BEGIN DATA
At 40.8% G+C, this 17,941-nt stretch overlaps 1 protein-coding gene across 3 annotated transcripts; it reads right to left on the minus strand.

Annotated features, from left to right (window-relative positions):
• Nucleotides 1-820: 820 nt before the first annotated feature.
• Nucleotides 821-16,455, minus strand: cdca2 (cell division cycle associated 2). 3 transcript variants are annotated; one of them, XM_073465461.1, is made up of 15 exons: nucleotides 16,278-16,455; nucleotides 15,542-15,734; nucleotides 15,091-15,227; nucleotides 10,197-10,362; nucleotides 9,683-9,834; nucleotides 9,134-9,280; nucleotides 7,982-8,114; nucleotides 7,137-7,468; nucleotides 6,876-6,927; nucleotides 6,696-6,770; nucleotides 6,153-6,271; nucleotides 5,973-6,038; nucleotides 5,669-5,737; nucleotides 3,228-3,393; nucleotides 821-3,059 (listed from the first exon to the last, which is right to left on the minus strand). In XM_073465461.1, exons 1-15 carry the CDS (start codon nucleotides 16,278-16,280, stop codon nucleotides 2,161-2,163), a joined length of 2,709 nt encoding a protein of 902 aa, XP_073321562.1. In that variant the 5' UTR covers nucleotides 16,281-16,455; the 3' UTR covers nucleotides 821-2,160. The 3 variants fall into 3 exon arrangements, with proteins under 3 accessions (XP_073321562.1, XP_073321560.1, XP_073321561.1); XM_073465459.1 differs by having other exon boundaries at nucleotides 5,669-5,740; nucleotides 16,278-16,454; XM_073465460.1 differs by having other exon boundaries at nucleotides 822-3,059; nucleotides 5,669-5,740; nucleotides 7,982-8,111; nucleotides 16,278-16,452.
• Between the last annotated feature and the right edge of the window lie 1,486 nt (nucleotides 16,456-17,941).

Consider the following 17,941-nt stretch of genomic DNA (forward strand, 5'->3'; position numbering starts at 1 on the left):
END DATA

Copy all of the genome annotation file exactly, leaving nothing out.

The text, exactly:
At 40.8% G+C, this 17,941-nt stretch overlaps 1 protein-coding gene across 3 annotated transcripts; it reads right to left on the minus strand.

Annotated features, from left to right (window-relative positions):
• Nucleotides 1-820: 820 nt before the first annotated feature.
• Nucleotides 821-16,455, minus strand: cdca2 (cell division cycle associated 2). 3 transcript variants are annotated; one of them, XM_073465461.1, is made up of 15 exons: nucleotides 16,278-16,455; nucleotides 15,542-15,734; nucleotides 15,091-15,227; nucleotides 10,197-10,362; nucleotides 9,683-9,834; nucleotides 9,134-9,280; nucleotides 7,982-8,114; nucleotides 7,137-7,468; nucleotides 6,876-6,927; nucleotides 6,696-6,770; nucleotides 6,153-6,271; nucleotides 5,973-6,038; nucleotides 5,669-5,737; nucleotides 3,228-3,393; nucleotides 821-3,059 (listed from the first exon to the last, which is right to left on the minus strand). In XM_073465461.1, exons 1-15 carry the CDS (start codon nucleotides 16,278-16,280, stop codon nucleotides 2,161-2,163), a joined length of 2,709 nt encoding a protein of 902 aa, XP_073321562.1. In that variant the 5' UTR covers nucleotides 16,281-16,455; the 3' UTR covers nucleotides 821-2,160. The 3 variants fall into 3 exon arrangements, with proteins under 3 accessions (XP_073321562.1, XP_073321560.1, XP_073321561.1); XM_073465459.1 differs by having other exon boundaries at nucleotides 5,669-5,740; nucleotides 16,278-16,454; XM_073465460.1 differs by having other exon boundaries at nucleotides 822-3,059; nucleotides 5,669-5,740; nucleotides 7,982-8,111; nucleotides 16,278-16,452.
• Between the last annotated feature and the right edge of the window lie 1,486 nt (nucleotides 16,456-17,941).

Consider the following 17,941-nt stretch of genomic DNA (forward strand, 5'->3'; position numbering starts at 1 on the left):